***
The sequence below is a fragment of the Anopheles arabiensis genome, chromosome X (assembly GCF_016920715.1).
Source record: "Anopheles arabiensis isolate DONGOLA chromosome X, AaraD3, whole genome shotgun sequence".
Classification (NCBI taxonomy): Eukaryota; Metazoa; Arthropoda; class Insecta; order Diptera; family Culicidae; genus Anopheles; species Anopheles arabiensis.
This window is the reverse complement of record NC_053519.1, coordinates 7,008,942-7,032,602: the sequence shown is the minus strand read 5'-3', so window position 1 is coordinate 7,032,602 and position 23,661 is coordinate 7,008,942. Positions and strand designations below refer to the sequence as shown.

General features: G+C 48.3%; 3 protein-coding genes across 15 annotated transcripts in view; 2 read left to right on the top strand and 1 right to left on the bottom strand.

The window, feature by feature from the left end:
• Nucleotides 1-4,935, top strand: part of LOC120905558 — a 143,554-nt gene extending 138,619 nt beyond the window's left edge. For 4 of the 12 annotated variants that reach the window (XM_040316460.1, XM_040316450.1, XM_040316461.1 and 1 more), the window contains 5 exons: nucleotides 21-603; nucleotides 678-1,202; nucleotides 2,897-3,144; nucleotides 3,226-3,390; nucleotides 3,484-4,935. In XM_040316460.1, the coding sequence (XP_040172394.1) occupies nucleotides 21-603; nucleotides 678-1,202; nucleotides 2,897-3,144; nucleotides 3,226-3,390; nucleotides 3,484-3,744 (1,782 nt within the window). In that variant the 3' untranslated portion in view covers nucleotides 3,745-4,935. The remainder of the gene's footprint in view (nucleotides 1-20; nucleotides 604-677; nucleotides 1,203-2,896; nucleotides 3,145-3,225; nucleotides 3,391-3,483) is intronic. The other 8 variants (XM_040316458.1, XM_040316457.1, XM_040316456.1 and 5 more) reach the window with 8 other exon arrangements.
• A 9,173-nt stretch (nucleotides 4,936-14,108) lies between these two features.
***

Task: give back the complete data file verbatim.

The sequence below is a fragment of the Anopheles arabiensis genome, chromosome X (assembly GCF_016920715.1).
Source record: "Anopheles arabiensis isolate DONGOLA chromosome X, AaraD3, whole genome shotgun sequence".
Classification (NCBI taxonomy): Eukaryota; Metazoa; Arthropoda; class Insecta; order Diptera; family Culicidae; genus Anopheles; species Anopheles arabiensis.
This window is the reverse complement of record NC_053519.1, coordinates 7,008,942-7,032,602: the sequence shown is the minus strand read 5'-3', so window position 1 is coordinate 7,032,602 and position 23,661 is coordinate 7,008,942. Positions and strand designations below refer to the sequence as shown.

General features: G+C 48.3%; 3 protein-coding genes across 15 annotated transcripts in view; 2 read left to right on the top strand and 1 right to left on the bottom strand.

The window, feature by feature from the left end:
• Nucleotides 1-4,935, top strand: part of LOC120905558 — a 143,554-nt gene extending 138,619 nt beyond the window's left edge. For 4 of the 12 annotated variants that reach the window (XM_040316460.1, XM_040316450.1, XM_040316461.1 and 1 more), the window contains 5 exons: nucleotides 21-603; nucleotides 678-1,202; nucleotides 2,897-3,144; nucleotides 3,226-3,390; nucleotides 3,484-4,935. In XM_040316460.1, the coding sequence (XP_040172394.1) occupies nucleotides 21-603; nucleotides 678-1,202; nucleotides 2,897-3,144; nucleotides 3,226-3,390; nucleotides 3,484-3,744 (1,782 nt within the window). In that variant the 3' untranslated portion in view covers nucleotides 3,745-4,935. The remainder of the gene's footprint in view (nucleotides 1-20; nucleotides 604-677; nucleotides 1,203-2,896; nucleotides 3,145-3,225; nucleotides 3,391-3,483) is intronic. The other 8 variants (XM_040316458.1, XM_040316457.1, XM_040316456.1 and 5 more) reach the window with 8 other exon arrangements.
• A 9,173-nt stretch (nucleotides 4,936-14,108) lies between these two features.